The Cyrus 6a has become something of a favourite son in the amp world. It won an Award after it appeared in 2012 and – despite being dethroned by the Naim Nait 5si a year later – has kept hold of its five-star status ever since. Until now, that is.
In light of the outstanding Rega Elex-R’s entrance to the market, this entry-level amp has finally had to step down a tier to four-star respectability. It does so gracefully, though. The 6a is by no means swept away by the competition during our latest re-visit, and doesn’t drop its fifth star without reminding us of what we love about it
Naturally, it does what Cyrus products do best: deliver an articulate, quick-footed sound that’s as precise as any at this level. Put it to the test with alt-J’s Something Good and the Cyrus plays to its strengths. The snappy bassline is delivered with impeccable timing, and each layer of the dense track is given a place and purpose in the presentation.
It wouldn’t be much of an exaggeration to label the Cyrus a ‘perfectionist’ when it comes to organisation – John Williams’s intricate Born on the Fourth of July theme demands stringent arrangement and the Cyrus duly ups its game, keeping tabs on underlying string sequences and intermittent harps.
There’s plenty to applaud in the 6a’s cool and calculated manner, though we’d like more fire. Its analytical approach is a trade-off for liveliness, and as a result upbeat songs lack the get-up-and-go to get us foot-tapping as usual. The Creek doesn’t quite have the Cyrus’s timing, but we find its expressiveness and energy more entertaining.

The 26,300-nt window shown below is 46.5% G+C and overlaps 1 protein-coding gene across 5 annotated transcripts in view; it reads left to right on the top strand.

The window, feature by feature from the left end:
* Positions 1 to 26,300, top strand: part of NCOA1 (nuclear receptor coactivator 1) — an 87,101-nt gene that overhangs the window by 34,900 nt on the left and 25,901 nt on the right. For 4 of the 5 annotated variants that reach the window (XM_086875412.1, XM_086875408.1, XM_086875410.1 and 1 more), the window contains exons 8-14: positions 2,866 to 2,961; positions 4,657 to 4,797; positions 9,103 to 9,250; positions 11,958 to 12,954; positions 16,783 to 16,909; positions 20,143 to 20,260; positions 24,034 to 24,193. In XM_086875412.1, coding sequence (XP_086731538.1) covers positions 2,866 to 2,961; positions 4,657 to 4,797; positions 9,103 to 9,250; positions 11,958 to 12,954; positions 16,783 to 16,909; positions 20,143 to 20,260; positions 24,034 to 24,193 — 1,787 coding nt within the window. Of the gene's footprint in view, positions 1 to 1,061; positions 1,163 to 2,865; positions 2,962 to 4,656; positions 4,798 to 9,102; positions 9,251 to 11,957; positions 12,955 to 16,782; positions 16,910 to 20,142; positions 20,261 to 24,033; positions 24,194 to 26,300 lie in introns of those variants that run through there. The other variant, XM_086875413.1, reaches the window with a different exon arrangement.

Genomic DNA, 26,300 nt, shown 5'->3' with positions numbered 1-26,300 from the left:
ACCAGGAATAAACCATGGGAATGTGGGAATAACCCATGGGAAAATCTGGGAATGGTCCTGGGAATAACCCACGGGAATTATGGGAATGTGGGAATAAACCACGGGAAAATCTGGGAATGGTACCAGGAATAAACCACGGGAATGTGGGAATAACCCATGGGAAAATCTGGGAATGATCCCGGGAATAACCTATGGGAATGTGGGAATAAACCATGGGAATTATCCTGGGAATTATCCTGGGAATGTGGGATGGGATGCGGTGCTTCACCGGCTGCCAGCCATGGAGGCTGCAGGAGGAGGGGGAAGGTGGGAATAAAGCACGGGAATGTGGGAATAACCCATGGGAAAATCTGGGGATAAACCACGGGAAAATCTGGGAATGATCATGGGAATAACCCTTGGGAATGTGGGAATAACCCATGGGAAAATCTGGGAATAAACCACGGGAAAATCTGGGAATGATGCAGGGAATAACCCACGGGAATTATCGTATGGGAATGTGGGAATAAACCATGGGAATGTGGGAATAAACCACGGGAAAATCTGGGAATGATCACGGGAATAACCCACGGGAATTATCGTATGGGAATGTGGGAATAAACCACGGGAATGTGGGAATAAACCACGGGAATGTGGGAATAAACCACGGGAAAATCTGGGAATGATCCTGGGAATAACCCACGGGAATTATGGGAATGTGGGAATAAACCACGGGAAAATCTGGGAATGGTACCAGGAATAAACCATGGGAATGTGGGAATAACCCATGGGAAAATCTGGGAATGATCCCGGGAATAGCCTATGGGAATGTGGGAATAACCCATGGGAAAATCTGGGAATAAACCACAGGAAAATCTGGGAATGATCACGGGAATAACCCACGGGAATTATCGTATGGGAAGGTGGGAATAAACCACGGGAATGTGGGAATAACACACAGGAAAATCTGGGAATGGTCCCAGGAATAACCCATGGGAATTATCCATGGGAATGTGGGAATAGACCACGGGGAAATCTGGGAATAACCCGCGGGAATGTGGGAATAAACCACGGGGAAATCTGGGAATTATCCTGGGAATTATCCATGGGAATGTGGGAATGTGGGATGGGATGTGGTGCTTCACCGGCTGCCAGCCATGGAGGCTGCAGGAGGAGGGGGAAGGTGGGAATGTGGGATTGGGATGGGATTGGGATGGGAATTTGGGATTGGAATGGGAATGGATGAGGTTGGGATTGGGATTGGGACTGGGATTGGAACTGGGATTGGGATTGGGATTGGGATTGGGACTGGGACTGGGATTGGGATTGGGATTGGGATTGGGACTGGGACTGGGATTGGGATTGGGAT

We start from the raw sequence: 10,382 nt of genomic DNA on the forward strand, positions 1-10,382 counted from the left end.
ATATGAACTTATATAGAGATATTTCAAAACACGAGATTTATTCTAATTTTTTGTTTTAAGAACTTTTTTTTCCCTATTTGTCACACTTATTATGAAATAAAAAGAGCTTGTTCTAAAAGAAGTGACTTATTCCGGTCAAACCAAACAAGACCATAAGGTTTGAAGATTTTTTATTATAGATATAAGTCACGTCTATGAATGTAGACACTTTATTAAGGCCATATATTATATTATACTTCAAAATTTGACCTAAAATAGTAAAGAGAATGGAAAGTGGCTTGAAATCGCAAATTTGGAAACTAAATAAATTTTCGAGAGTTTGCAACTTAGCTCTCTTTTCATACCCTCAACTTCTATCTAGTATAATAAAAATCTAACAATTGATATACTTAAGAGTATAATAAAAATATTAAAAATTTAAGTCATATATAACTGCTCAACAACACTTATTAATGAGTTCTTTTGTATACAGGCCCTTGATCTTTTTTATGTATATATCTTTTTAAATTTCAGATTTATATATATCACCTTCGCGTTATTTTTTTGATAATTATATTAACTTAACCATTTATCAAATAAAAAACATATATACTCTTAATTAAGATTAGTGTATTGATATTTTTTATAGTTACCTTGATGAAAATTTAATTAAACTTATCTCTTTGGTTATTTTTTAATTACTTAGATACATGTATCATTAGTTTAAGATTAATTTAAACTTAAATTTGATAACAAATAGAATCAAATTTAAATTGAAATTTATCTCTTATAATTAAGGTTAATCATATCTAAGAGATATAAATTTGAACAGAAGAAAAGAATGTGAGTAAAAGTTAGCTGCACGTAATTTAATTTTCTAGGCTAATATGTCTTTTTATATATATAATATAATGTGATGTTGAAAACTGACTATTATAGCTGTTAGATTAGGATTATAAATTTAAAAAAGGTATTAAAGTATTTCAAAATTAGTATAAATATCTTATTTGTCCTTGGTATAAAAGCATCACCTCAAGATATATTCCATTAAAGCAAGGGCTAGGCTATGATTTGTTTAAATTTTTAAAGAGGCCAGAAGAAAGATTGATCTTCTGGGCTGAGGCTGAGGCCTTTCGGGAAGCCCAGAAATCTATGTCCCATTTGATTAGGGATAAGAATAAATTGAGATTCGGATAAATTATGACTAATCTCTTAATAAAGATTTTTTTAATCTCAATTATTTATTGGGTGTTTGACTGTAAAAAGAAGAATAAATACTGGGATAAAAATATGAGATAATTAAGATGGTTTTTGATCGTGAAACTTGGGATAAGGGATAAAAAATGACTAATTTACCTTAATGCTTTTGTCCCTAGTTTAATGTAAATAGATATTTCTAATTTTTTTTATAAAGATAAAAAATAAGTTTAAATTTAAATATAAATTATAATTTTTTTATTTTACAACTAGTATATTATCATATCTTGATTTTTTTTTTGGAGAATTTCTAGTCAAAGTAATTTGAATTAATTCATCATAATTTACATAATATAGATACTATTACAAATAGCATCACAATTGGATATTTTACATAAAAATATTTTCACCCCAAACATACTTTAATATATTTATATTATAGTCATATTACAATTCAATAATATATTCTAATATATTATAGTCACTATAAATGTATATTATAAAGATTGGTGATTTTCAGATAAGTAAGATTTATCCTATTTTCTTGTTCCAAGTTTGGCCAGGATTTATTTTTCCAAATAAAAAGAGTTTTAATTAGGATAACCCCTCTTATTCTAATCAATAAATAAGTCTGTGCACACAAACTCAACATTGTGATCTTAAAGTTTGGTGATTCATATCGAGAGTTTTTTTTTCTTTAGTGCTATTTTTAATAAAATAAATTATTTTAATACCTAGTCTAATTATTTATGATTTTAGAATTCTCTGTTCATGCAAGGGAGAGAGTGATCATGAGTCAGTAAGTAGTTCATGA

Yet ease into Eminem’s The Monster and there’s plenty of low-end punch when the bassline kicks in. It’s revealing, too, the Cyrus spitting out lyrics with venom and digging out the quips in his rap. It doesn’t possess the dynamic agility of the Rega, nor quite muster the Naim Nait 5si’s sense of power and drive, but what it lacks in outright muscle it makes up for in scale.
And, typically for Cyrus components, there is a long upgrade path – starting with a factory upgrade from the ‘6a’ to a higher-end Cyrus 8 model (for an added £700). Once that upgrade is done, you can add the PSX-R outboard power supply (suddenly now costing £745), which takes performance to a whole new level.
Elsewhere there are a decent number of analogue inputs, a headphone output and both pre-out sockets (for use with an add-on power amp) and Zone 2 outputs (to, for example, feed a second source to another room). There are twin speaker outputs for bi-wiring available, too.
Anyone familiar with a Cyrus product will recognise the amp’s long and narrow aluminium chassis (available in brushed-black or quartz-silver) and dated-looking black-on-green display. We’ve long been fans of Cyrus’s striking signature design, though we’re surprised to find the 6a’s volume dial a bit wobbly. We don’t remember that.
The remote has (thankfully) changed since the amp’s first appearance – the new handset is as good as you should expect at this price, with a tall, robust frame and sophisticated backlit buttons.
The Cyrus 6a might not be at the very top of the league anymore – it has been leapfrogged by more exciting and powerful rivals – but it remains a good-value amp. It’s fast, insightful and as precise as any stereo amplifier at this level. We’re still big fans of it, even if we have to deduct it a star.
Review updated on 12.01.15